Adults living with PKU may have childhood memories filled with thoughts of chalky formula and limited food choices, but this is no longer the case. The PKU diet and treatment options have changed dramatically in the past several years. In this Patient Power program, metabolic experts will discuss the issues of returning to diet as an adult and what new tools are available to help you get your PKU diet back on track. You will learn what has worked for other adults coming back to clinic and you’ll also hear from a patient who returned to diet after being off for almost 20 years.
Matt is 34-years-old. After being off of diet since the age of 14, he has recently returned to PKU treatment with the help and encouragement of his sisters. After talking with his primary care physician, Matt took a big step and went to the PKU clinic at Children’s Memorial Hospital, despite the remarks from his doctor. There Matt connected with dietitian Maryam Naziri, also featured in this PKU program. Ms. Naziri talks about how she helped Matt to develop a plan, making his transition that much easier. Matt is impressed with his new options for formula and food and, though Matt doesn’t feel that much different, his sisters see big changes in him socially.
Also joining the program is Richard Dineen, a genetic counselor at the University of Illinois Medical Center. Mr. Dineen discusses the importance of support both from family and community, and the resources available to those with PKU. Ms. Naziri fine points what you can expect from your first clinic visit and why it’s so important to stick with it. The guests both share tips and advice for adults returning to clinic and what has worked for others. If you or someone you know is considering a return to clinic, this program can ease your fears and provide you with the information you need to make that step.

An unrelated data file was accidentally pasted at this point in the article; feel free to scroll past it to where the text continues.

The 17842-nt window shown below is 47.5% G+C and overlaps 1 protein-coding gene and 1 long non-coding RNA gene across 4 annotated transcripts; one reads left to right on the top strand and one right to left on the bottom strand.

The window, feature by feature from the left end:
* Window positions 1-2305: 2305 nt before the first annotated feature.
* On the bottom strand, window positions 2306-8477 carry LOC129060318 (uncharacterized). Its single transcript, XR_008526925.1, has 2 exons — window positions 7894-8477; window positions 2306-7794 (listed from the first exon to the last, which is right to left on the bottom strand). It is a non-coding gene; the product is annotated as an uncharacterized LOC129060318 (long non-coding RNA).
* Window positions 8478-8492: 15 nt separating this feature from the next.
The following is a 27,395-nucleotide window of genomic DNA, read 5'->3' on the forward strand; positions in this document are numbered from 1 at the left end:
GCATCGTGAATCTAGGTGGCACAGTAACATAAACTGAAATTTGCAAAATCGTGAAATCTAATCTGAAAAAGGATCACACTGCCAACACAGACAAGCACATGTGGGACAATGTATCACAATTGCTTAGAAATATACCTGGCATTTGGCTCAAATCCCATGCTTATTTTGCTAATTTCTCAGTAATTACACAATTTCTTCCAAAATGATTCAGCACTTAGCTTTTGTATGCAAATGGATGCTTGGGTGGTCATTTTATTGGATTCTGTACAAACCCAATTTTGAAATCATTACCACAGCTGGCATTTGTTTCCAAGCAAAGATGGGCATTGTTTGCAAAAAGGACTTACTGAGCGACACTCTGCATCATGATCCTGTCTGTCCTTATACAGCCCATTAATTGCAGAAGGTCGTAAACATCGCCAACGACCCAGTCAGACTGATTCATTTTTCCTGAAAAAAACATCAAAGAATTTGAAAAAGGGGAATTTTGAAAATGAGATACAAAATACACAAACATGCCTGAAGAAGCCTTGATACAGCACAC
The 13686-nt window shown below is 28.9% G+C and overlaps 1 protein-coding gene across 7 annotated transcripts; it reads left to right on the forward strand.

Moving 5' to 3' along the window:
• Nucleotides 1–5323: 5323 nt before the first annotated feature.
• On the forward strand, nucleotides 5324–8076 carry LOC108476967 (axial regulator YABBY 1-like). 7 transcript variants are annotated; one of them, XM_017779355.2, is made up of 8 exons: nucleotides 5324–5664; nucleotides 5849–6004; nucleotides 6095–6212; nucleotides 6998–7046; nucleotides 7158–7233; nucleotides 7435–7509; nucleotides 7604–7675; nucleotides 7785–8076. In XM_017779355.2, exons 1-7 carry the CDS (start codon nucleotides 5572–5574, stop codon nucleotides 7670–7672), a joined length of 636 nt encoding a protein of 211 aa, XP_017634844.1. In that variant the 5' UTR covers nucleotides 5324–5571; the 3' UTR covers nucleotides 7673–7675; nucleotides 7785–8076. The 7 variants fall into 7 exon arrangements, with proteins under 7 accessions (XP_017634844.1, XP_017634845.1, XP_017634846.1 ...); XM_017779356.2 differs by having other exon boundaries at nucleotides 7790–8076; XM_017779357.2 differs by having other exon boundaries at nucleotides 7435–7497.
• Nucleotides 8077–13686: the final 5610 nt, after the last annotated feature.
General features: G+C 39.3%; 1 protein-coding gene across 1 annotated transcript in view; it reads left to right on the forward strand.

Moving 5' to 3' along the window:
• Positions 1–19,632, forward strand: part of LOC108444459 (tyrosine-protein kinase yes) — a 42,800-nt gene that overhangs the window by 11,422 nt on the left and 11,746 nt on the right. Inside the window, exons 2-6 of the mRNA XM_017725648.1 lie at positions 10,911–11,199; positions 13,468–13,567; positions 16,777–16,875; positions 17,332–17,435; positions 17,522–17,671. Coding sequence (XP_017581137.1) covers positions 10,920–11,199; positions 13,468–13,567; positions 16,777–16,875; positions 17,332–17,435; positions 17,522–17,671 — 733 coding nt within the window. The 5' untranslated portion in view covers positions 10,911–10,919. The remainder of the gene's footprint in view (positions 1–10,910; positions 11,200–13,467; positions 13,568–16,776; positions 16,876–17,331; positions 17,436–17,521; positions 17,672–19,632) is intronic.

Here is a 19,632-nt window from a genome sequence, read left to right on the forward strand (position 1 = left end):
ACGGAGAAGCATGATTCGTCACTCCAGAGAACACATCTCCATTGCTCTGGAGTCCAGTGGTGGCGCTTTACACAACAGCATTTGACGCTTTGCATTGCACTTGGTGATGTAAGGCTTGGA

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Welcome to our PKU audience around the country and around the world. Are your memories of childhood filled with thoughts of chalky formula and limited food choices? Well, that’s no longer the case. The PKU diet and treatment options have changed dramatically in the past several years. Coming up you’ll hear from a dietician, a genetic counselor and an inspiring patient as they share advice for returning to diet as an adult. It’s all next on Patient Power.
Hello to friends in the PKU community around the country and around the world. I’m Andrew Schorr. I’m on assignment and broadcasting live from Morristown, New Jersey. Usually I’m in Seattle but I’m happy to be in the East, but wherever you are the next hour surely will be educational. We invite your questions. As we just mentioned in our announcement, if you have a question you’ll be able to call directly to the studio for this live webcast. The number is 877-711-5611, 877-711-5611. You can send us an e-mail right now if you have a question, and you send it to email@example.com.
This is our lucky 13th live webcast for folks concerned about PKU, and I’m so excited. We’re kicking off a 2010 series of four more programs, and so the one tonight, Advice for Adults with PKU: Improving Your Life by Returning to Diet and getting back in treatment. April 13th is the date for the following program. That’s going to be on PKU and Pregnancy: Lowering the Risks and Having a Healthy Baby. May 4th, Achieving Better Health While on a PKU Diet: What’s New? And then in September, and we’ll pick the date with you, we will be doing a program on Young Adults with PKU: Transitioning to Life Out on Your Own.
Now, think about it, transitioning to life, some people transitioned years ago when the thinking used to be, well, we’ll give you PKU treatment as a child and then you don’t need it any more. Go live your life, we dealt with it with Phe levels when it was really important to deal with it, and then your brain has developed, go live your life. Well, guess what. That’s not what we know is appropriate anymore. Now it is diet for life, and we’ve talked about that on so many of our programs. Remember, the whole library of programs is at www.patientpower.info/PKU and inspiring patient videos as well, and we’ll talk about new ones we’re doing in just a little bit.